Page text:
It is difficult to contemplate the death of Abu Bakr al-Baghdadi without a feeling that some sort of justice has dispensed, albeit far from ideal.
Trump said the dictator of a once-sprawling caliphate was left “whimpering and crying and screaming all the way” to his cowardly demise, scarpering down a tunnel. Then he detonated his suicide vest, taking a few others with him, possibly members of his own family.
Trump’s performance was hardly dignified itself, but he was arguably fair to call the man an animal. Baghdadi was, after all, the most-wanted human rights criminal in the world, responsible for the murder, torture, rape and oppression of tens – even hundreds – of thousands of people.
The high profile cases of western aid workers and journalists were rightly mentioned – but Isis committed such acts on an industrial scale. And Isis was his creation as much as anyone’s – the medieval caliphate with its gift for using cyberspace for propaganda was ruled by him. He sanctioned the beheadings broadcast live on the web. The world will be a better place without him.
And yet we know, don’t we, that the world will not be a safer place without him. Given the circumstances, it doesn’t sound like it was possible to capture him and put him on trial for his crimes, which would have been far the better outcome. If America and the west believe in universal human rights, as Isis did not, then we could have set a new example to the world, demonstrating our superior, civilised standards. Instead, now the armed jihadists have another martyr.
The point is: The Islamists are not going to disappear or give up just because Baghdadi is gone. Indeed the very same vainglorious Donald Trump who took obscene personal credit for his death has put Isis back in business by his withdrawal of American forces from Syria and giving Erdogan the green light to beat the hell out of America’s Kurdish allies. Now hundreds of hardened, trained, ruthless and cruel Isis fighters have been let loose in the region, at liberty to attack US forces and their allies wherever they find them, and to take fresh terror campaigns into Europe.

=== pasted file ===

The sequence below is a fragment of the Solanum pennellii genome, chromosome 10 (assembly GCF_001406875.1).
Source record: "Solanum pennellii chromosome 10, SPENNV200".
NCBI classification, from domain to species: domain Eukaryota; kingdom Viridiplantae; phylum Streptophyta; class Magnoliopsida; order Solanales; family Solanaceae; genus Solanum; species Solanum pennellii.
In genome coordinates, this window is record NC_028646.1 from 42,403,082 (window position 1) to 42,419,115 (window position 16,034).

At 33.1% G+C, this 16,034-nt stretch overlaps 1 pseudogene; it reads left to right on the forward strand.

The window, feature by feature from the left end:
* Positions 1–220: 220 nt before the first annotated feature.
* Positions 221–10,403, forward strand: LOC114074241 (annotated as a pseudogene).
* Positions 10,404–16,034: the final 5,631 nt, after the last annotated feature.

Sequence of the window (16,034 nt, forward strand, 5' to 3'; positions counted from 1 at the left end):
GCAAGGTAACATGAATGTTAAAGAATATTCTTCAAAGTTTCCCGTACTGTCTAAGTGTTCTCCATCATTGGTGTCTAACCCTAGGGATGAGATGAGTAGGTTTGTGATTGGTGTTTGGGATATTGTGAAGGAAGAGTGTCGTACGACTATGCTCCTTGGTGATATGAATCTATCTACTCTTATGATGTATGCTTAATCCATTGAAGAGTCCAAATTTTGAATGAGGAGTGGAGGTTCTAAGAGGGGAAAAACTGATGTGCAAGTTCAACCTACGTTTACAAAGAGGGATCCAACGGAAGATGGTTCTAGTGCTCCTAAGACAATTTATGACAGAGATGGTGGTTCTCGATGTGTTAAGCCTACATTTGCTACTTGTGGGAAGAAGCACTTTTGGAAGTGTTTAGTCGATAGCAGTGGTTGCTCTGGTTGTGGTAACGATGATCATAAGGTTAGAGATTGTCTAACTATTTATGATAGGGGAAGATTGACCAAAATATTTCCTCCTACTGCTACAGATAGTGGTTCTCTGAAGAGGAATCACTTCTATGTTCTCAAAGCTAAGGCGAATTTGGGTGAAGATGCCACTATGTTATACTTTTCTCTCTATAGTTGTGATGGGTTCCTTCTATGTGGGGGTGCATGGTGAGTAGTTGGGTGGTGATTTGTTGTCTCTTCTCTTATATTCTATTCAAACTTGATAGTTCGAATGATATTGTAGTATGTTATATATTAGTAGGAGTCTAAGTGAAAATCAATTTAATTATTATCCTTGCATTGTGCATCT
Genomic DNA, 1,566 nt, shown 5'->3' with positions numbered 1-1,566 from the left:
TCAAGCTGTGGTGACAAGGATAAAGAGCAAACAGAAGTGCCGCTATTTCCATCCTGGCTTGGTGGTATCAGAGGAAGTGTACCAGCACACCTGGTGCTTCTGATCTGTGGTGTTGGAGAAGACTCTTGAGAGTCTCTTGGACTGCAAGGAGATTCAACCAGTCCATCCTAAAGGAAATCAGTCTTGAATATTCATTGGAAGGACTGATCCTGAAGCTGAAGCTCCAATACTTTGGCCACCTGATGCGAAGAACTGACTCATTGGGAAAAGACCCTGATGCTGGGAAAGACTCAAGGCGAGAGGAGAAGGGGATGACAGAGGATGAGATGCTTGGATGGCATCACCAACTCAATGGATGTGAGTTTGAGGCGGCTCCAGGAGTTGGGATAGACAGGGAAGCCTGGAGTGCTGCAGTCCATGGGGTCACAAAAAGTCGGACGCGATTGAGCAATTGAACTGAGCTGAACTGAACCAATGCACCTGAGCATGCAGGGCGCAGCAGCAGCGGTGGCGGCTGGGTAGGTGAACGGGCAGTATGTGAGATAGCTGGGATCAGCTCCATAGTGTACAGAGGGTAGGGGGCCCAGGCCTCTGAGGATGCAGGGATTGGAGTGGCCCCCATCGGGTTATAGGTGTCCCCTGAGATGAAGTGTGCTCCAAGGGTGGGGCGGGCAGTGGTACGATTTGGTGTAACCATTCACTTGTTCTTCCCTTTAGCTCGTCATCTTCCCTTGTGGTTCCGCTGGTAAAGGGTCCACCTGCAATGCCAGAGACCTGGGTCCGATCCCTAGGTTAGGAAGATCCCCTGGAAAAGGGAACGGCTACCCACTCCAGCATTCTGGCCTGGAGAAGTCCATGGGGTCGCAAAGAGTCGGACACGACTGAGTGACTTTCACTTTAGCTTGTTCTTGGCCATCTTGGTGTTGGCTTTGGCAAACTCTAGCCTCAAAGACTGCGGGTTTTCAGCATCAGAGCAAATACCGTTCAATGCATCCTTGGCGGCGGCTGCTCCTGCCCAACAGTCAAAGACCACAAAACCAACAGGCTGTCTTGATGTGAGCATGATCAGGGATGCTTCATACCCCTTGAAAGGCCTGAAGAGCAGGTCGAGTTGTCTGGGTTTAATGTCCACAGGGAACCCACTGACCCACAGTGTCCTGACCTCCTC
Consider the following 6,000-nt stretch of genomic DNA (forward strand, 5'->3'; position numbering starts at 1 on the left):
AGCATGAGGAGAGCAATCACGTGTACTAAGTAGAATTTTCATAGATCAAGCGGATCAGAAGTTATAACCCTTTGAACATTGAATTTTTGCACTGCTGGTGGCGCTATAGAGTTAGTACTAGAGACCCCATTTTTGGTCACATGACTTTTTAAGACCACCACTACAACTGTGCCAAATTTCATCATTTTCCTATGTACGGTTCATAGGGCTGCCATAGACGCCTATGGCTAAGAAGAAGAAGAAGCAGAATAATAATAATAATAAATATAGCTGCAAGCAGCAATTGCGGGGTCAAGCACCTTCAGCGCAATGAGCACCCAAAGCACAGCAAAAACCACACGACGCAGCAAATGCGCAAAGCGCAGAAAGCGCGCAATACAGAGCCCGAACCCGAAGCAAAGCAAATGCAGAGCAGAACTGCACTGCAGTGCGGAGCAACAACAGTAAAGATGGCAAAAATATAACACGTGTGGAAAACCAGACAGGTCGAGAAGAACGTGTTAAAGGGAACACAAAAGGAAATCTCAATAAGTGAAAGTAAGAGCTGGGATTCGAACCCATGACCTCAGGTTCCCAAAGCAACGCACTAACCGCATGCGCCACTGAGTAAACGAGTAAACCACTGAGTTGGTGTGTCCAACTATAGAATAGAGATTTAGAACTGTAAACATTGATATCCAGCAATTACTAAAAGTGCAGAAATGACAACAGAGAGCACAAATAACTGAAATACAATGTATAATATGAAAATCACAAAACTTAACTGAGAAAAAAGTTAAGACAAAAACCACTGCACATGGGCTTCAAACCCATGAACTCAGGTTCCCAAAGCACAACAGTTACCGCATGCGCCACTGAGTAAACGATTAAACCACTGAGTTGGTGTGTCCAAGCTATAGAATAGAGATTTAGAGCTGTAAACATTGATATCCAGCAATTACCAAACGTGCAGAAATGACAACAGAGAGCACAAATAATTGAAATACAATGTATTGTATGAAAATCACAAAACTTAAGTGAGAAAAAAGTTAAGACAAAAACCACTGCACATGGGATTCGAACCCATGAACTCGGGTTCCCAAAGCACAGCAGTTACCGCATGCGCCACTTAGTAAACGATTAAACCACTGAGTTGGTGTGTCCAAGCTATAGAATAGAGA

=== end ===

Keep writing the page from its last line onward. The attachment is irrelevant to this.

It is worth asking, then – is America at war with Isis or not? Does it want to defeat Islamist terror, or not? Why kill the leader but let his troops go free? Why thank the Kurds for their assistance in this targeted operation, yet betray them in their own homeland?
For Trump, it is all about Trump. In his sometimes bizarre press conference, he took excessive credit for the success of the operation, and lost no opportunity to put it in a favourable light compared to his predecessors. It was George W Bush’s fault in the first place, supposedly, that Isis has gotten going because Bush ignored Trump’s advice not to go into Iraq.
The death of Baghdadi is also supposed to be a bigger more prestigious deal than the assassination of Osama bin Laden in 2011 which was approved by Barack Obama. The truth of course is that neither Bush nor Obama eliminated the hydra of militant Islamist terror and aggression, and neither will Trump. Close down one organisation – the Taliban, Al-Qaeda – and a new one springs up; and sometimes the old ones go dormant and come back, “franchising” their terror brand to volunteers anywhere on earth.
There was no such perspective for causation in Trump’s windy bragging. The president even found the time to mention how successful his 12 books have been, to praise “a canine”, and, in return for their permission granted to America to act, to thank Putin and Erdogan. Yet Turkey and Russia are even now carving Syria up and persecuting the Kurds for their own amusement.
At such a moment, it is a reminder that Trump never rises to the occasion; the scale of even the most momentous of events will never be permitted to overshadow that vast ego if his.
Depressingly, we also know that Trump will milk the death of Baghdadi for all it is worth, all the way to polling day: A great day for his country, Trump said, though he meant a great day for Trump. The war on terror is not over – let alone won.
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